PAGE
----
umu.sePublikasjoner
Endre søk
RefereraExporteraLink to record
Permanent link

Direct link
Referera
Referensformat
  • apa
  • ieee
  • modern-language-association-8th-edition
  • vancouver
  • Annet format
Fler format
Språk
  • de-DE
  • en-GB
  • en-US
  • fi-FI
  • nn-NO
  • nn-NB
  • sv-SE
  • Annet språk
Fler språk
Utmatningsformat
  • html
  • text
  • asciidoc
  • rtf
Behavioral dependent dispersal in the invasive round goby Neogobius melanostomus depends on population age
Umeå universitet, Teknisk-naturvetenskapliga fakulteten, Institutionen för ekologi, miljö och geovetenskap.
Umeå universitet, Teknisk-naturvetenskapliga fakulteten, Institutionen för ekologi, miljö och geovetenskap.
Umeå universitet, Teknisk-naturvetenskapliga fakulteten, Institutionen för ekologi, miljö och geovetenskap.
2015 (engelsk)Inngår i: Current Zoology, ISSN 1674-5507, Vol. 61, nr 3, s. 529-542Artikkel i tidsskrift (Fagfellevurdert) Published
Abstract [en]

Biological invasions cause major ecological and economic costs in invaded habitats. The round goby Neogobius melanostomus is a successful invasive species and a major threat to the biodiversity and ecological function of the Baltic Sea. It is native to the Ponto-Caspian region and has, via ballast water transport of ships, invaded the Gulf of Gdansk in Poland. Since 1990, it has spread as far north as Raahe in Northern Finland (64 degrees 41'04"N, 24 degrees 28'44"E). Over the past decade, consistent individual differences of behavioral expressions have been shown to explain various ecological processes such as dispersal, survival or reproduction. We have previously shown that new and old populations differ in personality trait expression. Individuals in new populations are bolder, less sociable and more active than in old populations. Here we investigate if the behavioral differentiation can be explained by phenotype-dependent dispersal. This was investigated by measuring activity, boldness and sociability of individually marked gobies, and subsequently allowing them to disperse in a system composed of five consecutive tanks connected by tubes. Individual dispersal tendency and distance was measured. Our results revealed that in newly established populations, more active individuals disperse sooner and that latency of a group to disperse depends on the mean sociability of the group. This indicates the presence of personality dependent dispersal in this species and that it is maintained at the invasion front but lost as the populations get older.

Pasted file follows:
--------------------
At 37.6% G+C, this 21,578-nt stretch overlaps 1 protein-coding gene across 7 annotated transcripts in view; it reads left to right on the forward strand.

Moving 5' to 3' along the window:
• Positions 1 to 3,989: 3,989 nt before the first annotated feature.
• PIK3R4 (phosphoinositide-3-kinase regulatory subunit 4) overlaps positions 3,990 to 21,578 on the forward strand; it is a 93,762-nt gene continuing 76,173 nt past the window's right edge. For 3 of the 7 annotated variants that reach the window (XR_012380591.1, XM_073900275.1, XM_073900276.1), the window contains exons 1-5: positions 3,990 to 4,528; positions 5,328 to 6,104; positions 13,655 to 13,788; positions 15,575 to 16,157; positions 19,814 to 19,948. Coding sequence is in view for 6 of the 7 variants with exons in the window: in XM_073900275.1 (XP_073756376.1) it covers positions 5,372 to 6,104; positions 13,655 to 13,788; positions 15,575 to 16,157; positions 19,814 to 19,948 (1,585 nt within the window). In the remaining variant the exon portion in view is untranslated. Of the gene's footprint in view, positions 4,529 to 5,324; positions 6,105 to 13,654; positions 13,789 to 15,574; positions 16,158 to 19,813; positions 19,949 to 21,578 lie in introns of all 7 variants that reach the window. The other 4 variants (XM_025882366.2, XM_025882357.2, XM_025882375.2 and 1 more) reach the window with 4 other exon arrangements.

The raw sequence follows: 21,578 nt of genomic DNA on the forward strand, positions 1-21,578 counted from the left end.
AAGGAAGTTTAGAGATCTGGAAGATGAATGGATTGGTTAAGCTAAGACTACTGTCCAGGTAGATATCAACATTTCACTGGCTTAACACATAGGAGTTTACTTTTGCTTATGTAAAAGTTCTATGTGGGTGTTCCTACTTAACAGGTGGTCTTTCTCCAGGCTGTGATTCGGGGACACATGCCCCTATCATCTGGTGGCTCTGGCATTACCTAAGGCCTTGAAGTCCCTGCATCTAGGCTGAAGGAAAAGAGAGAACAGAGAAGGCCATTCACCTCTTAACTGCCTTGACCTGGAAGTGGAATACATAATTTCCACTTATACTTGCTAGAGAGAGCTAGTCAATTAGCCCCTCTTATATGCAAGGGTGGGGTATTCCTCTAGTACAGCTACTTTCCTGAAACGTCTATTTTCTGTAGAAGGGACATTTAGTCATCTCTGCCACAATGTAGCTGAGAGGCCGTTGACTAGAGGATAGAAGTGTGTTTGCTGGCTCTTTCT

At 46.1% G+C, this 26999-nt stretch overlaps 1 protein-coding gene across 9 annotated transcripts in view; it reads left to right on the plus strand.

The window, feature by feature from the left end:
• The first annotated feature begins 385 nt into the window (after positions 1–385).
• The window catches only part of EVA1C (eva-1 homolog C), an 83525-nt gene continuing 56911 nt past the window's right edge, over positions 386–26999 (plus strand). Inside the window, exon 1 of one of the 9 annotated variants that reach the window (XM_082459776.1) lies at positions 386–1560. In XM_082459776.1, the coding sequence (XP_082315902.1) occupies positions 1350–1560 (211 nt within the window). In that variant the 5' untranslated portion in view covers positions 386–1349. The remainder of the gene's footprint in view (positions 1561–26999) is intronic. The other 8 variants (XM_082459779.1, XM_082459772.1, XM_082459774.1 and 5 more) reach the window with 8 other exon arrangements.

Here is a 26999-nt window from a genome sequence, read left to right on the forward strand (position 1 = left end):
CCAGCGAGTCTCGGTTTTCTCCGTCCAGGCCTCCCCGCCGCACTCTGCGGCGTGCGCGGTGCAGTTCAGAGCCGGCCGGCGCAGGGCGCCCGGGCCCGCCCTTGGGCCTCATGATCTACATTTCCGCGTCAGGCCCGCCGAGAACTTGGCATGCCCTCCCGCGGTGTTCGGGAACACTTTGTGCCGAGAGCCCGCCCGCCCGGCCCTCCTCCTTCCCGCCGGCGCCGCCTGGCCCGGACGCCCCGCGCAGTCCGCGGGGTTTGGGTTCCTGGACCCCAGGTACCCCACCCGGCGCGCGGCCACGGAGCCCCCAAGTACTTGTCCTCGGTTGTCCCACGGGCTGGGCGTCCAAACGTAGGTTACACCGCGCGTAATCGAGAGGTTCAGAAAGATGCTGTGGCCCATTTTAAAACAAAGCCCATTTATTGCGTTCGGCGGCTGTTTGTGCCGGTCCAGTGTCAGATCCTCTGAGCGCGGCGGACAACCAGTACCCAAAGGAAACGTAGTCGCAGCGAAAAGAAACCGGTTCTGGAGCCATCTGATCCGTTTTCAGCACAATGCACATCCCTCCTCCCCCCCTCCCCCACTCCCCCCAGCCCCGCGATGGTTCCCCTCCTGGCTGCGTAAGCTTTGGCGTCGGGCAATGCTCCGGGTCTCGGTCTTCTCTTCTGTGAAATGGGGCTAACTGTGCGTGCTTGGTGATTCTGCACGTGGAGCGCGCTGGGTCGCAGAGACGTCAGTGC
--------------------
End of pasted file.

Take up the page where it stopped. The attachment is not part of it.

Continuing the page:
sted, utgiver, år, opplag, sider
2015. Vol. 61, nr 3, s. 529-542
Emneord [en]
Personality, Activity, Dispersal, Round goby, Neogobius melanostomus, Species invasions
HSV kategori
Identifikatorer
URN: urn:nbn:se:umu:diva-106570ISI: 000356968400015OAI: oai:DiVA.org:umu-106570DiVA, id: diva2:842482
Tilgjengelig fra: 2015-07-20 Laget: 2015-07-20 Sist oppdatert: 2018-06-07bibliografisk kontrollert
Inngår i avhandling
1. Round goby invasion of the Baltic Sea: the role of phenotypic variation
Åpne denne publikasjonen i ny fane eller vindu >>Round goby invasion of the Baltic Sea: the role of phenotypic variation
2015 (engelsk)Doktoravhandling, med artikler (Annet vitenskapelig)
Abstract [en]